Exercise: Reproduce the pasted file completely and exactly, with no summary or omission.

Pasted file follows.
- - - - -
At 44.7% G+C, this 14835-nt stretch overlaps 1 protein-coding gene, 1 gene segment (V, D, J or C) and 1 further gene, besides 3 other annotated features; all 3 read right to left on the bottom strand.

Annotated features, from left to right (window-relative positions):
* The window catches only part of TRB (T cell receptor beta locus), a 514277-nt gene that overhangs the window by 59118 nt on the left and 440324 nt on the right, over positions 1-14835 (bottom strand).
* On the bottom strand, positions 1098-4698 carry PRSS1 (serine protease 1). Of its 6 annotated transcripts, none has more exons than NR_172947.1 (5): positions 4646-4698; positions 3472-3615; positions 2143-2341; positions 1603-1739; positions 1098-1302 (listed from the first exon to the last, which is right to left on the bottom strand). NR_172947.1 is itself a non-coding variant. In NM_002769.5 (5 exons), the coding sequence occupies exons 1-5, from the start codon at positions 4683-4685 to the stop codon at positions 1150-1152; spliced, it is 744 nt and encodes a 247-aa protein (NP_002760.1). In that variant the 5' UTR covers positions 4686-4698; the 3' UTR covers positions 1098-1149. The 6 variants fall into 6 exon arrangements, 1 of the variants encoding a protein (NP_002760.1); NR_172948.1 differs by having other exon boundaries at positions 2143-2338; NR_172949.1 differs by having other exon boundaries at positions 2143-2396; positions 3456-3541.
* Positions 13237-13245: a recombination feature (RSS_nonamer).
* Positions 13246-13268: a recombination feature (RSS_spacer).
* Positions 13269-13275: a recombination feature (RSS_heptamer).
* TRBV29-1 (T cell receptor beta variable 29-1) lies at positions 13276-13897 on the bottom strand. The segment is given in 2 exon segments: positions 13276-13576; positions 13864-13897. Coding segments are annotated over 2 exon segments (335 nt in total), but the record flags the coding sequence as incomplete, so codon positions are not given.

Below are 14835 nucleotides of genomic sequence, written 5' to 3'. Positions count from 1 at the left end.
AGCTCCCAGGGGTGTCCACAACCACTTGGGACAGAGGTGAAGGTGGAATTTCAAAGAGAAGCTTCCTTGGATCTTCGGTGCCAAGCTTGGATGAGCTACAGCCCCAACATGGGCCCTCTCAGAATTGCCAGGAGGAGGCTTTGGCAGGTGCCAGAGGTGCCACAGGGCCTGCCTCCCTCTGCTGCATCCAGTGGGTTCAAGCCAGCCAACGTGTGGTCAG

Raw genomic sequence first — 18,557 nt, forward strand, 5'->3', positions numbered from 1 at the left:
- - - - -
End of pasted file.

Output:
At 44.7% G+C, this 14835-nt stretch overlaps 1 protein-coding gene, 1 gene segment (V, D, J or C) and 1 further gene, besides 3 other annotated features; all 3 read right to left on the bottom strand.

Annotated features, from left to right (window-relative positions):
* The window catches only part of TRB (T cell receptor beta locus), a 514277-nt gene that overhangs the window by 59118 nt on the left and 440324 nt on the right, over positions 1-14835 (bottom strand).
* On the bottom strand, positions 1098-4698 carry PRSS1 (serine protease 1). Of its 6 annotated transcripts, none has more exons than NR_172947.1 (5): positions 4646-4698; positions 3472-3615; positions 2143-2341; positions 1603-1739; positions 1098-1302 (listed from the first exon to the last, which is right to left on the bottom strand). NR_172947.1 is itself a non-coding variant. In NM_002769.5 (5 exons), the coding sequence occupies exons 1-5, from the start codon at positions 4683-4685 to the stop codon at positions 1150-1152; spliced, it is 744 nt and encodes a 247-aa protein (NP_002760.1). In that variant the 5' UTR covers positions 4686-4698; the 3' UTR covers positions 1098-1149. The 6 variants fall into 6 exon arrangements, 1 of the variants encoding a protein (NP_002760.1); NR_172948.1 differs by having other exon boundaries at positions 2143-2338; NR_172949.1 differs by having other exon boundaries at positions 2143-2396; positions 3456-3541.
* Positions 13237-13245: a recombination feature (RSS_nonamer).
* Positions 13246-13268: a recombination feature (RSS_spacer).
* Positions 13269-13275: a recombination feature (RSS_heptamer).
* TRBV29-1 (T cell receptor beta variable 29-1) lies at positions 13276-13897 on the bottom strand. The segment is given in 2 exon segments: positions 13276-13576; positions 13864-13897. Coding segments are annotated over 2 exon segments (335 nt in total), but the record flags the coding sequence as incomplete, so codon positions are not given.

Below are 14835 nucleotides of genomic sequence, written 5' to 3'. Positions count from 1 at the left end.
AGCTCCCAGGGGTGTCCACAACCACTTGGGACAGAGGTGAAGGTGGAATTTCAAAGAGAAGCTTCCTTGGATCTTCGGTGCCAAGCTTGGATGAGCTACAGCCCCAACATGGGCCCTCTCAGAATTGCCAGGAGGAGGCTTTGGCAGGTGCCAGAGGTGCCACAGGGCCTGCCTCCCTCTGCTGCATCCAGTGGGTTCAAGCCAGCCAACGTGTGGTCAG

Raw genomic sequence first — 18,557 nt, forward strand, 5'->3', positions numbered from 1 at the left: